Swedish PM to testify as witness in Brazil fighter jet case

STOCKHOLM (Reuters) - Swedish Prime Minister Stefan Lofven has been summoned to testify next month as a witness in a Brazilian corruption case involving the purchase of fighter jets by Brazil, the Stockholm District Court said on Wednesday.

FILE PHOTO: Swedish Prime Minister Stefan Lofven addresses a news conference after talks with German Chancellor Angela Merkel at the chancellery in Berlin, Germany, March 16, 2018. REUTERS/Hannibal Hanschke

Lofven will be asked in a Swedish court about his contacts with Brazil’s former presidents Dilma Rousseff and Luiz Inacio Lula da Silva regarding the country’s purchase of Saab Gripen fighters in a deal struck five years ago.

The request to testify came from Brazil’s Ministry of Justice on behalf of the defendants, including Lula, a court document seen by Reuters showed. Lula’s lawyers say the case amounts to “political persecution”.

Lofven, who is not suspected of any wrongdoing, lobbied for a Gripen deal when he was the head of the powerful trade union IF Metall. He became chairman of the Social Democratic Party in early 2012. He was elected prime minister in the autumn of 2014.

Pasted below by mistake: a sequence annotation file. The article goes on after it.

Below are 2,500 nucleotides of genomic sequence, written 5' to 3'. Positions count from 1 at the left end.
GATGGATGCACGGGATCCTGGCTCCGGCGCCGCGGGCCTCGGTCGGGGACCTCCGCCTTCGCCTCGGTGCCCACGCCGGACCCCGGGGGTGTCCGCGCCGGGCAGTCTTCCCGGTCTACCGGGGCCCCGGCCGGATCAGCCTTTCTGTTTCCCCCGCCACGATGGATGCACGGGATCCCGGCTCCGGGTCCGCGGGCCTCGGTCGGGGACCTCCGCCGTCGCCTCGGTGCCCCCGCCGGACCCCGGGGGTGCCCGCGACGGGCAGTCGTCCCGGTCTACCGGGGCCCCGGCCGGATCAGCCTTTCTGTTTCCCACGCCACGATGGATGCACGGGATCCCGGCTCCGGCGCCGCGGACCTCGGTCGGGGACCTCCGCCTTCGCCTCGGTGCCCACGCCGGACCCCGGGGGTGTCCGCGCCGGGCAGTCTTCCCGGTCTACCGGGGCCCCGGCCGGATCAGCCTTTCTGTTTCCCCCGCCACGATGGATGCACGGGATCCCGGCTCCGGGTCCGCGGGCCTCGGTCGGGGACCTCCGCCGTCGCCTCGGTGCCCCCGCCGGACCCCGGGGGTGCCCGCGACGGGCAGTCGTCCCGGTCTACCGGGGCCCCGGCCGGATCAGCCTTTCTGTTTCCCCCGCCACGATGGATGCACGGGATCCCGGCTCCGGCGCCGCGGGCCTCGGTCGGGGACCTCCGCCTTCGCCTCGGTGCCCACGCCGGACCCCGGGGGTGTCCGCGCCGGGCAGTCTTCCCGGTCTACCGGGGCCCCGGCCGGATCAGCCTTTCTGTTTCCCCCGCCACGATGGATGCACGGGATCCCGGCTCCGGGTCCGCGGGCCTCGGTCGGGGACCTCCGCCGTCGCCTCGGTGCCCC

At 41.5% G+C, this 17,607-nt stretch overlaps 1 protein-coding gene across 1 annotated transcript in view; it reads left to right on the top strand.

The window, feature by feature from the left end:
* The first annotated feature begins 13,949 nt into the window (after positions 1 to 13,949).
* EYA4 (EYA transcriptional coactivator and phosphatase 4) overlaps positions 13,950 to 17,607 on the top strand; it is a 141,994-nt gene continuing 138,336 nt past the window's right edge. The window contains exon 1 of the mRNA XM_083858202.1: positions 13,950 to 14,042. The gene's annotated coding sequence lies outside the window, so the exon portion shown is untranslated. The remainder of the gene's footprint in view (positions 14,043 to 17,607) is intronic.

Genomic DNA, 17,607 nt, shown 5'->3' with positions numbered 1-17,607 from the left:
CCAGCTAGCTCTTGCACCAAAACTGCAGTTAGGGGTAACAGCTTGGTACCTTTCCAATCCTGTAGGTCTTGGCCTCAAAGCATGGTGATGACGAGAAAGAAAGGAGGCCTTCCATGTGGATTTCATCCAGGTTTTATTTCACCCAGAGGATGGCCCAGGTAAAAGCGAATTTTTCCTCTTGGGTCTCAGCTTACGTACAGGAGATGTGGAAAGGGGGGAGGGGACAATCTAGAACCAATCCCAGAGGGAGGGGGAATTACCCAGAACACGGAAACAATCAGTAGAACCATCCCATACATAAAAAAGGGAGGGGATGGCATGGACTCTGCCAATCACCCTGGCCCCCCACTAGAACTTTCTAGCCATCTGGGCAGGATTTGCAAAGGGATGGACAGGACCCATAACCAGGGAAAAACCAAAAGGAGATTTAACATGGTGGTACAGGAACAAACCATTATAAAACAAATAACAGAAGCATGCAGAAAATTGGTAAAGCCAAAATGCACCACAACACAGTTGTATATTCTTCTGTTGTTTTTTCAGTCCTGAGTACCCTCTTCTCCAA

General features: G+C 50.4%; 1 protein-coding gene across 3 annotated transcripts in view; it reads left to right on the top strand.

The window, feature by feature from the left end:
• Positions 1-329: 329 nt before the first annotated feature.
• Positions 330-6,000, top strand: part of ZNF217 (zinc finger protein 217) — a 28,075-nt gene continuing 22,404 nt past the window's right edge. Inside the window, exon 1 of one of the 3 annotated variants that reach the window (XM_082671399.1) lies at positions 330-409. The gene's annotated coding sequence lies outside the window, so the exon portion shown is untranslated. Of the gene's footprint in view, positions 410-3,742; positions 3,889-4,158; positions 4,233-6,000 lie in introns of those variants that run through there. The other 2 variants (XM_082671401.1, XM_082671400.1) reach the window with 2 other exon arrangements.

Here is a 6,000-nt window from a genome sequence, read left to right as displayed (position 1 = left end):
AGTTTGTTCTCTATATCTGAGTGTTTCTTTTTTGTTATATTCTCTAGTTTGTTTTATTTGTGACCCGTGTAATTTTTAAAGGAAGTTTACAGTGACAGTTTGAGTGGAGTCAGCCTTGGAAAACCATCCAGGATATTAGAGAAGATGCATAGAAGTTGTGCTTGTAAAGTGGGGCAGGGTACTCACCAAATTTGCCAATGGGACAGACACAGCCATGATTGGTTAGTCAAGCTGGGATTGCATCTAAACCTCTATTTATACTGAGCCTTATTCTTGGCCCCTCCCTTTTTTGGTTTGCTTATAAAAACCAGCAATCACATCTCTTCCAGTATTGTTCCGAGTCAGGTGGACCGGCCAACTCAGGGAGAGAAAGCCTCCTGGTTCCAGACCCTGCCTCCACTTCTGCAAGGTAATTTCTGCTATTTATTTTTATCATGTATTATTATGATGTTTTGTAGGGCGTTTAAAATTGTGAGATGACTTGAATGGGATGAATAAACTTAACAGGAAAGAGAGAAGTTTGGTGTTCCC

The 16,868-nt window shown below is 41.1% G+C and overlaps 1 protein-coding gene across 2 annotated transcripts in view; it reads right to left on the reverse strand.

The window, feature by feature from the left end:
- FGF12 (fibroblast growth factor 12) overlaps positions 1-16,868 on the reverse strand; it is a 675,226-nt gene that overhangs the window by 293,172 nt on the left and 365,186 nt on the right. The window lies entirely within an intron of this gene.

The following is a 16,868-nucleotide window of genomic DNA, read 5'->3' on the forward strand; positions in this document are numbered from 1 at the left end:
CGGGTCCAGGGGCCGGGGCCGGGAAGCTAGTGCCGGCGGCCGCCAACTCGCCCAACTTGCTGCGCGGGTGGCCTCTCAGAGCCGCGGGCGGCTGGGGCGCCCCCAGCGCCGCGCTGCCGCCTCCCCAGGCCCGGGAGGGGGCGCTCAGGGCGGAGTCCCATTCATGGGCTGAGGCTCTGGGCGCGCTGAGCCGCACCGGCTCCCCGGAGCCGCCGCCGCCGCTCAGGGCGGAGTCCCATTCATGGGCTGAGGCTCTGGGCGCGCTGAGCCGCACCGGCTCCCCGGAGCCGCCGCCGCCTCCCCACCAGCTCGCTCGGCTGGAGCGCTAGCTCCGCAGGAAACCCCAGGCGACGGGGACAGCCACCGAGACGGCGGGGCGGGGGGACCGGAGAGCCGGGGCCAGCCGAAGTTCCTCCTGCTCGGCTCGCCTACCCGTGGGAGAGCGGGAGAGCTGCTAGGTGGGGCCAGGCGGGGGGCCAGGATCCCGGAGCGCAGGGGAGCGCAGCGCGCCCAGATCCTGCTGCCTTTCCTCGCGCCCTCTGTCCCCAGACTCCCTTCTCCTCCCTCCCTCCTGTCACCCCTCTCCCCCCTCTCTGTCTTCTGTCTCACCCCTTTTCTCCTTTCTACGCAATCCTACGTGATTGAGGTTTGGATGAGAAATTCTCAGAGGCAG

A spokeswoman for the Swedish prime minister said Lofven had not yet received a summons but that he was ready to testify and answer any questions in court.

“In his role as trade union head, it was natural for Stefan Lofven to support Swedish exports,” spokeswoman Ingela Nilsson said. “That includes the case of Gripen.”

The Brazilian government announced late in 2013 that it had chosen the Gripen NG fighter jet produced by Saab. The Swedish plane beat Boeing’s F-18 Super Hornet and France’s Rafale, produced by Dassault Aviation.

Brazilian prosecutors in 2016 formally accused Lula of using his influence over his hand-picked successor’s government to help Saab win the tender for 36 fighter jets.

Lula’s lawyers said he had no role in the Gripen purchase and they have sought the Swedish leader’s testimony to debunk the allegation by prosecutors that the deal was reached at a meeting between Lula, Rousseff and Lofven at a hotel in South Africa during the funeral of Nelson Mandela in 2013.

That meeting never took place, Lula’s law firm Teixeira, Martins & Advogados said in an emailed statement, which said the case amounted to “political persecution”.

Lula turned himself in to police in April to begin serving a 12-year prison sentence for corruption in a separate case and is still facing several trials on graft charges.

Rousseff is not accused of any wrongdoing in the case.

Reporting by Johan Sennero and Daniel Dickson in Stockholm, additional reporting by Anthony Boadle in Brasilia; Editing by Alison Williams